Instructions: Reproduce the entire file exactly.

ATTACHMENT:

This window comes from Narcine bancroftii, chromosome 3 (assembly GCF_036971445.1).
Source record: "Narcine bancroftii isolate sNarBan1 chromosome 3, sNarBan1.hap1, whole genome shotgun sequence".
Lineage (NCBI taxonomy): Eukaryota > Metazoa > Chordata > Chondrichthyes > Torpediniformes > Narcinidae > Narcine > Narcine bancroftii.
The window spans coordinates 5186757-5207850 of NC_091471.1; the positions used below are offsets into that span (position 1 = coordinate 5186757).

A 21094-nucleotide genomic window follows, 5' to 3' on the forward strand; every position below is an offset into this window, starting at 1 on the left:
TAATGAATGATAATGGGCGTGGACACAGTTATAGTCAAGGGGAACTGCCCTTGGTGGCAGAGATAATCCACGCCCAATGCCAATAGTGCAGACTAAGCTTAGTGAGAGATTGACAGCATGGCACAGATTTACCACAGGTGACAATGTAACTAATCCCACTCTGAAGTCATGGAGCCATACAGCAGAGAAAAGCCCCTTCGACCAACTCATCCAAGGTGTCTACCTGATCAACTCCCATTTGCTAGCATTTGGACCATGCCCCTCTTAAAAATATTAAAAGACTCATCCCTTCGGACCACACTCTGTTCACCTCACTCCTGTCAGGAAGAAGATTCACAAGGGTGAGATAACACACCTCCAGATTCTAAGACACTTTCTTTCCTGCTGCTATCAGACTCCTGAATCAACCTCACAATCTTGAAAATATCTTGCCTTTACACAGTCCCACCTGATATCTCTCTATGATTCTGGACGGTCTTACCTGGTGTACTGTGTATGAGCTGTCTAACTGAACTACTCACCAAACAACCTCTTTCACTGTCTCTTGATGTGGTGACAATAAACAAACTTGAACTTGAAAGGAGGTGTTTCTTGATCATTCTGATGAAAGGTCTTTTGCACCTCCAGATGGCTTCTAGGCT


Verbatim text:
This window comes from Narcine bancroftii, chromosome 3 (assembly GCF_036971445.1).
Source record: "Narcine bancroftii isolate sNarBan1 chromosome 3, sNarBan1.hap1, whole genome shotgun sequence".
Lineage (NCBI taxonomy): Eukaryota > Metazoa > Chordata > Chondrichthyes > Torpediniformes > Narcinidae > Narcine > Narcine bancroftii.
The window spans coordinates 5186757-5207850 of NC_091471.1; the positions used below are offsets into that span (position 1 = coordinate 5186757).

A 21094-nucleotide genomic window follows, 5' to 3' on the forward strand; every position below is an offset into this window, starting at 1 on the left:
TAATGAATGATAATGGGCGTGGACACAGTTATAGTCAAGGGGAACTGCCCTTGGTGGCAGAGATAATCCACGCCCAATGCCAATAGTGCAGACTAAGCTTAGTGAGAGATTGACAGCATGGCACAGATTTACCACAGGTGACAATGTAACTAATCCCACTCTGAAGTCATGGAGCCATACAGCAGAGAAAAGCCCCTTCGACCAACTCATCCAAGGTGTCTACCTGATCAACTCCCATTTGCTAGCATTTGGACCATGCCCCTCTTAAAAATATTAAAAGACTCATCCCTTCGGACCACACTCTGTTCACCTCACTCCTGTCAGGAAGAAGATTCACAAGGGTGAGATAACACACCTCCAGATTCTAAGACACTTTCTTTCCTGCTGCTATCAGACTCCTGAATCAACCTCACAATCTTGAAAATATCTTGCCTTTACACAGTCCCACCTGATATCTCTCTATGATTCTGGACGGTCTTACCTGGTGTACTGTGTATGAGCTGTCTAACTGAACTACTCACCAAACAACCTCTTTCACTGTCTCTTGATGTGGTGACAATAAACAAACTTGAACTTGAAAGGAGGTGTTTCTTGATCATTCTGATGAAAGGTCTTTTGCACCTCCAGATGGCTTCTAGGCT